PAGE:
Lessons Learned at 12 Weeks

In a moment of discouragement, a friend on staff told me, “You’ve got to be easier on yourself. You were at your last church 12 years, and you’ve barely been here 12 weeks.” And she was right. My discouragement was fueled by an unfair expectation I had set for myself. That moment next to the coffee maker sparked a train of thought which has caused me to embrace several principles I believe God has taught me over these last 12 weeks, my first 12 in my new ministry job. If you are in a new season of life, perhaps you will find these truths helpful. If you’re not, maybe there is a nugget of wisdom God can give you to apply to your own every-day.

Give Yourself Grace

Society has a way of giving a badge of honor to those who “push themselves the hardest.” The person with an internal motor that just doesn’t quit. It is he or she who is seen as most valuable. The “self-made-man” (or woman) is often championed as someone we could all aspire to be like. The person with all the right answers, seems like the smartest one in the room, can think of things before they happen… But, what happens when you are too hard on yourself? Unfair expectations can be one of the greatest thieves of joy. Yes, we should honor God with a healthy work-ethic. Yes, God is glorified whenever we do all things with excellence. And (not but) a closer look at Colossians 3:23 – an often quoted passage on work – teaches us to, “[…] work heartily, as for the Lord and not for men […]” God promises that His yoke is easy and His burden is light (Matthew 11:30). Why? Because every expectation – physical, mental, emotional, spiritual – of being an awesome human being, has been achieved by Him. Then, recognizing our sin nature and inability to achieve on our own, God extends us grace (Ephesians 2:8). If our work was dominated by the standard and approval of man, we’d have every reason to be discouraged. But it’s not; we don’t ultimately work for men. We are to work heartily unto the Lord – who is a God of grace. I’m learning to give myself grace. Grace instead of self-imposed unfair, unrealistic, expectations.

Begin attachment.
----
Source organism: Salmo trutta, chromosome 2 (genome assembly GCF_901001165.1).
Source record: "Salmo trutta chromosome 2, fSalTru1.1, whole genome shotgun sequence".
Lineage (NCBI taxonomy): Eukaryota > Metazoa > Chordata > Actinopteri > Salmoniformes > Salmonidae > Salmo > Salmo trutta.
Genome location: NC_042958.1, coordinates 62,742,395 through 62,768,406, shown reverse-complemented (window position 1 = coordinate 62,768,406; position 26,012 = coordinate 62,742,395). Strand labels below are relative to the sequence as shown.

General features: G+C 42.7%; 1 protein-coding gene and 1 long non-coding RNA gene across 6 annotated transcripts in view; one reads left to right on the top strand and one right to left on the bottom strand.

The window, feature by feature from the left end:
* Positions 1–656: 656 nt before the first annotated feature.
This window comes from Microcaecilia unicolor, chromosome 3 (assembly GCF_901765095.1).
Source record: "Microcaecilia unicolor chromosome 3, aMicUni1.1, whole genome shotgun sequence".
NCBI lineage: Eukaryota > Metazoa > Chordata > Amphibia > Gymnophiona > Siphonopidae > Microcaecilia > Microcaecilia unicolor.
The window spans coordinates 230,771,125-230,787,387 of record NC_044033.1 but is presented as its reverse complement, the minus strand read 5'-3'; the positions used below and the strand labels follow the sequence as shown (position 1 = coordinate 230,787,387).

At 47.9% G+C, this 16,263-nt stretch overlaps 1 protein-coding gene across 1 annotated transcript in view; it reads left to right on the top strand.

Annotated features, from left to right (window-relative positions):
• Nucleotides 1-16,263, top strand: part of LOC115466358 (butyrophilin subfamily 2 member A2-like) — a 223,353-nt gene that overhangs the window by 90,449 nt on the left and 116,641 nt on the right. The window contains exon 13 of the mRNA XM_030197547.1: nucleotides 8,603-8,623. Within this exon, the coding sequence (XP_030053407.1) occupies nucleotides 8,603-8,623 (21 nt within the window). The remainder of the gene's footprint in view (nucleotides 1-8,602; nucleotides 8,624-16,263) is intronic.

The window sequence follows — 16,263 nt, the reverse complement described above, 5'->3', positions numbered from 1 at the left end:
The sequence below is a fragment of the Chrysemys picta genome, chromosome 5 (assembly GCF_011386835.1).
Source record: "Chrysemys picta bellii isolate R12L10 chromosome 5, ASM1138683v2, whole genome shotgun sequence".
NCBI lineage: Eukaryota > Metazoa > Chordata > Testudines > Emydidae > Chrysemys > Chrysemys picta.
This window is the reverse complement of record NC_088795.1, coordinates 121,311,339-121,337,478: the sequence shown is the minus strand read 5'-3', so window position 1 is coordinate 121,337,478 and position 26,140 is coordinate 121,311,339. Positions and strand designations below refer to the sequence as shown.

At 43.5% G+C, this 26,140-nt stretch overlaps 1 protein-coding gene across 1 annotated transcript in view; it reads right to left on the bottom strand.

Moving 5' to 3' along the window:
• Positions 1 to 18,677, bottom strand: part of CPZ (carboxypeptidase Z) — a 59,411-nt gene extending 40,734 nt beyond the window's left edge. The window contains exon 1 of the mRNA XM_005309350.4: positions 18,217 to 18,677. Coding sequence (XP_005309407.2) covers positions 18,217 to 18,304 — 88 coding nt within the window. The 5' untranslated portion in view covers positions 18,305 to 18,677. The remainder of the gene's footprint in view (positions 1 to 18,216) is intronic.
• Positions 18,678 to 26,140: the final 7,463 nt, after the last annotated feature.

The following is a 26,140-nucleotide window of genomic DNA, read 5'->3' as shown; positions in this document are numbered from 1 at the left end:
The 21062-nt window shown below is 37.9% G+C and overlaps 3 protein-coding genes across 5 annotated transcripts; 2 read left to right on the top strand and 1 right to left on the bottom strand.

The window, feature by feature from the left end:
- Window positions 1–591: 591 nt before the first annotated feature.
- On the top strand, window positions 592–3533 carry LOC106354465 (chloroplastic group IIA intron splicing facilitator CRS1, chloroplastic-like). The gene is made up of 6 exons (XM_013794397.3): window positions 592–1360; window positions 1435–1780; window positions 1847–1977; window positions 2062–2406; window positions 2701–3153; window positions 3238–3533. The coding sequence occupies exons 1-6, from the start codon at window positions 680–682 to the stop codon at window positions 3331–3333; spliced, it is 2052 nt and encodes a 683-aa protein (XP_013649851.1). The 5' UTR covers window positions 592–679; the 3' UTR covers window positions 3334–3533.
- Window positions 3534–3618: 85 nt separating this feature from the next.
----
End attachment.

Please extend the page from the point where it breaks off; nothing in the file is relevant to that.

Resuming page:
Put Down Your Phone

I know this has become practically a cliché. In fact, you are likely reading this article…on your phone. What I’ve learned is regarding the unnecessary. Is it really necessary to look at your phone every spare minute? For many of us, we are so addicted to our phones we don’t even wait until the next spare minute. Now I ask you, how can you ever be a person who engages the world around you unless you stop to truly see and hear the world around you? What blessing might come your way while you’re waiting in the drive thru line. Who might you be divinely appointed to meet while waiting for that prescription to be filled? When you are unnecessarily committed to your phone screen, you disconnect yourself from the world around you. This is the world God created and the place in which He put you. Not only are you missing out on the blessing of His gifts to you, you are missing out on the calling of His plans for you.